2 Tbsp extra-virgin olive oil
2 cups sliced leek (about 2 large)
12 oz fingerling potatoes, cut in half lengthwise (about 4 cups)
2 garlic cloves, minced
1-1/4 tsp Spanish smoked paprika, divided
1/2 tsp salt, divided
1/2 tsp coarsely ground black pepper, divided
4 cups Swiss chard (about 1 bunch), trimmed and thinly sliced
4 large eggs
1/4 cup shredded Gruyère cheese

Heat a large skillet over medium heat. Add oil to pan. Add leek; cook 8 minutes, stirring frequently. Add potatoes and garlic; cook 15 minutes or until potatoes are tender, stirring occasionally. Stir in 1 teaspoon paprika, 1/4 teaspoon salt, and 1/4 teaspoon pepper. Add chard; cook 4 minutes, stirring constantly. Using a spoon, push potato mixture aside to make 4 egg-size spaces. Crack 1 egg into each space; sprinkle remaining 1/4 teaspoon salt, remaining 1/4 teaspoon pepper, and remaining 1/4 teaspoon paprika over eggs. Cover and cook 3 minutes; sprinkle cheese over potato mixture. Cover and cook 2-4 minutes or until egg yolks are set to your liking. Can be enjoyed immediately or even at room temperature, depending on your preference.


Weekly CSA Blog produced by Chris Marmora Palmer


CSA 2016 – Week 4

CSA Pickups: July 5 & 7


In your share this week:

  • Summer squash
  • Cucumbers
  • Leeks
  • Spring Onion
  • Garlic
  • Garlic Scapes
  • Lettuce
  • Chard/Kale
  • Beets/turnips/radishes
  • Possibly celery

I guess there’s no denying it – summer is in full swing. After all of the chaos around the end of school, this was the first week it really felt like summer for our family. The weather has been amazing, just the way I like it: cool at night, warm but not too hot in the day, no humidity… divine! That said, there are reports that our area is in a moderate drought, so please be mindful when watering your own vegetable or flower gardens. Despite this news, the farm continues to bring forth amazing produce, under the watchful eyes of our dedicated farmers. How have these first few weeks of the CSA gone for you and your family? Please do drop me a line at quijotelangserv@gmail.com to share your experiences, pictures, challenges, recipes, whatever you like. I will share what I can in the blog.

This week, let’s talk about leeks. Leeks are part of the allium (“garlic” in Latin) family, which also includes onions, scallions, garlic, shallots, chives and many other flowering plants. Unlike their most popular cousins, leeks do not form an underground bulb. However, they are rich in both soluble and insoluble fiber, many cancer-fighting antioxidant polyphenols, vitamins A, C, E, and K, carotenes, folate and much more. Alliums have been shown to reduce overall heart and blood-related diseases, diabetes, several cancers, and even allergic airway inflammation. In general, you can substitute one member of the allium family for another in your recipe, depending on what you have on hand. They have different levels of intensity and textures, but in a pinch you can use them interchangeably.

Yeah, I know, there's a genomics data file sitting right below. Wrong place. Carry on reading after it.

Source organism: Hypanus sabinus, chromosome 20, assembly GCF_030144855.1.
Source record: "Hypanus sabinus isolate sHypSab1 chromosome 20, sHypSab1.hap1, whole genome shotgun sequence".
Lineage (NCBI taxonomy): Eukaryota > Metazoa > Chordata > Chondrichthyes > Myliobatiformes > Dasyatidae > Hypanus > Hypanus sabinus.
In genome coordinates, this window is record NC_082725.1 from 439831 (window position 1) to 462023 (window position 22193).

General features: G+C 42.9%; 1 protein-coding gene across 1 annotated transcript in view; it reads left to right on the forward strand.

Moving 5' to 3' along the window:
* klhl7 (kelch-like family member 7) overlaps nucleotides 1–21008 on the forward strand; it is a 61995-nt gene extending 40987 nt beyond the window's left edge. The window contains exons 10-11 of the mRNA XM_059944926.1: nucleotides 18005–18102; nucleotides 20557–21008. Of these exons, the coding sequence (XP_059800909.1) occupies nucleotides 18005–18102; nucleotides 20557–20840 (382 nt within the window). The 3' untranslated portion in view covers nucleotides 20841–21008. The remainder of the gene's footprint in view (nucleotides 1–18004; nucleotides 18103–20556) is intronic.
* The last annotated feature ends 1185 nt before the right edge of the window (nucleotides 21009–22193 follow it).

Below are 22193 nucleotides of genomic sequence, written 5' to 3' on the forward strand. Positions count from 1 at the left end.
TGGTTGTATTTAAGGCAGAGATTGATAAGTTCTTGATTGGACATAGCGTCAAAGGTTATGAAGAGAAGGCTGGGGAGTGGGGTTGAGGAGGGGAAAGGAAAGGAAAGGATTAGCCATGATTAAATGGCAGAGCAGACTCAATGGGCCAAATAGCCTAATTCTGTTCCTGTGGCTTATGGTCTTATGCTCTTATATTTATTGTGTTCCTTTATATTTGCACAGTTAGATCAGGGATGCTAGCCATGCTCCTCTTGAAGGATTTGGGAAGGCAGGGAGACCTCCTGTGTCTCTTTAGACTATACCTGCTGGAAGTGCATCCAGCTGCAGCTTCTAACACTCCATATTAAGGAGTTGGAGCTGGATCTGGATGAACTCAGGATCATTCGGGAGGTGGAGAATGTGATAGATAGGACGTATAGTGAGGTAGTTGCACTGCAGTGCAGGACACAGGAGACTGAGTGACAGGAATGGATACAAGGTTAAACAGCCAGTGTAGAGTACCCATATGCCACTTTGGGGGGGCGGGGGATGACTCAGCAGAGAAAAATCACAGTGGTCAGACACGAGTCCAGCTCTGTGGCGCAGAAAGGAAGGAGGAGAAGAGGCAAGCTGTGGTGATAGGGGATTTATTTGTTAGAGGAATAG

When you get the leeks home, wrap them in a paper towel and store them in your fridge. They will stay fresh for about a week or so. When you’re ready to prepare your leeks, make sure to clean them thoroughly. Each layer accumulates sand and grit, so rinse very well by swishing in a large bowl of water. Generally, the darker green parts at the top are considered too tough to eat, but they can be used to add wonderful flavor to homemade vegetable stocks.


Braised Leeks with Corn and Chipotle Vinaigrette
Adapted from America–Farm to Table: Simple, Delicious Recipes Celebrating Local Farmers by Mario Batali

This first recipe makes great use of several members of the allium family. Give it a try and see how each one adds to the overall flavor of the dish. Can you distinguish between them in the finished product?

6 leeks
3 Tbsp plus 1/2 cup extra virgin olive oil
1-1/2 cups white wine
4 Tbsp (1/2 stick) unsalted butter, cut into small cubes
4 sprigs thyme
3 cloves garlic, thinly sliced
1 cup sliced shallots
Kosher salt and freshly ground black pepper

For the vinaigrette:
1 cup fresh or frozen corn kernels (4 ears)
1 Tbsp kosher salt, plus more according to your taste
1 tsp Dijon mustard
1 Tbsp chipotle flakes (crushed red pepper may be substituted)
1/4 cup red wine vinegar
Freshly ground black pepper
1/2 cup extra virgin olive oil
2 scallions, minced

Trim the roots of the leeks, leaving the root end intact. Trim the tops on an angle, leaving 2 inches of green. Cut the leeks in half lengthwise (the root holds the leeks together while cooking). Clean very well by swishing in a large amount of water, to remove any sand or grit. In a 15-inch sauté pan, heat 3 Tbsp olive oil over medium heat. Lay the leeks in the pan, cut side down, without crowding them. Add the wine, butter, thyme, garlic, shallots and 1-1/2 cups water. Season with a pinch of salt and cracked black pepper. Bring to a boil, then reduce the heat to maintain a simmer. Cover the pan and gently cook for about 30 minutes, until fork-tender.